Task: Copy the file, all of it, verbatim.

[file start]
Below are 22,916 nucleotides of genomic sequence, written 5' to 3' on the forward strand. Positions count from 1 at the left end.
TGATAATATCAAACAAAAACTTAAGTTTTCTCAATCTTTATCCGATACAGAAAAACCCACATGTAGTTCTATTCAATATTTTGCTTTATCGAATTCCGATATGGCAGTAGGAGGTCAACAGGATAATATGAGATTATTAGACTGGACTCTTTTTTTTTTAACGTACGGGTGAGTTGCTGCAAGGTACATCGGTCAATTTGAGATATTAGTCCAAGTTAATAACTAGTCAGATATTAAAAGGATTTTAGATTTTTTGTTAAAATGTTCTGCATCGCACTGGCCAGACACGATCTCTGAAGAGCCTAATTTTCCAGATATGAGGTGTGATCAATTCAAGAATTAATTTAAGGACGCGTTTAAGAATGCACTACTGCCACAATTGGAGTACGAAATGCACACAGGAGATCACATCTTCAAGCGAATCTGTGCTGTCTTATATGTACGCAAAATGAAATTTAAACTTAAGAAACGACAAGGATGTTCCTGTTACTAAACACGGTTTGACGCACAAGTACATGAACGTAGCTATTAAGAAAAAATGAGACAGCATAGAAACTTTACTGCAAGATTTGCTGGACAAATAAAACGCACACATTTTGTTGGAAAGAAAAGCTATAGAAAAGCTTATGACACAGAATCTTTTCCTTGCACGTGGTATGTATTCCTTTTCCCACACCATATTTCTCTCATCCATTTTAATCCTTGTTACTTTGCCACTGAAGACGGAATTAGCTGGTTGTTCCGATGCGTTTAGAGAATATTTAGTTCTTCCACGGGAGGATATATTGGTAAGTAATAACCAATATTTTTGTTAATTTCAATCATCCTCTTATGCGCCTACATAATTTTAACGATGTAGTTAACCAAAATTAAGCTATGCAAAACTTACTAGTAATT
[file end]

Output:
Below are 22,916 nucleotides of genomic sequence, written 5' to 3' on the forward strand. Positions count from 1 at the left end.
TGATAATATCAAACAAAAACTTAAGTTTTCTCAATCTTTATCCGATACAGAAAAACCCACATGTAGTTCTATTCAATATTTTGCTTTATCGAATTCCGATATGGCAGTAGGAGGTCAACAGGATAATATGAGATTATTAGACTGGACTCTTTTTTTTTTAACGTACGGGTGAGTTGCTGCAAGGTACATCGGTCAATTTGAGATATTAGTCCAAGTTAATAACTAGTCAGATATTAAAAGGATTTTAGATTTTTTGTTAAAATGTTCTGCATCGCACTGGCCAGACACGATCTCTGAAGAGCCTAATTTTCCAGATATGAGGTGTGATCAATTCAAGAATTAATTTAAGGACGCGTTTAAGAATGCACTACTGCCACAATTGGAGTACGAAATGCACACAGGAGATCACATCTTCAAGCGAATCTGTGCTGTCTTATATGTACGCAAAATGAAATTTAAACTTAAGAAACGACAAGGATGTTCCTGTTACTAAACACGGTTTGACGCACAAGTACATGAACGTAGCTATTAAGAAAAAATGAGACAGCATAGAAACTTTACTGCAAGATTTGCTGGACAAATAAAACGCACACATTTTGTTGGAAAGAAAAGCTATAGAAAAGCTTATGACACAGAATCTTTTCCTTGCACGTGGTATGTATTCCTTTTCCCACACCATATTTCTCTCATCCATTTTAATCCTTGTTACTTTGCCACTGAAGACGGAATTAGCTGGTTGTTCCGATGCGTTTAGAGAATATTTAGTTCTTCCACGGGAGGATATATTGGTAAGTAATAACCAATATTTTTGTTAATTTCAATCATCCTCTTATGCGCCTACATAATTTTAACGATGTAGTTAACCAAAATTAAGCTATGCAAAACTTACTAGTAATT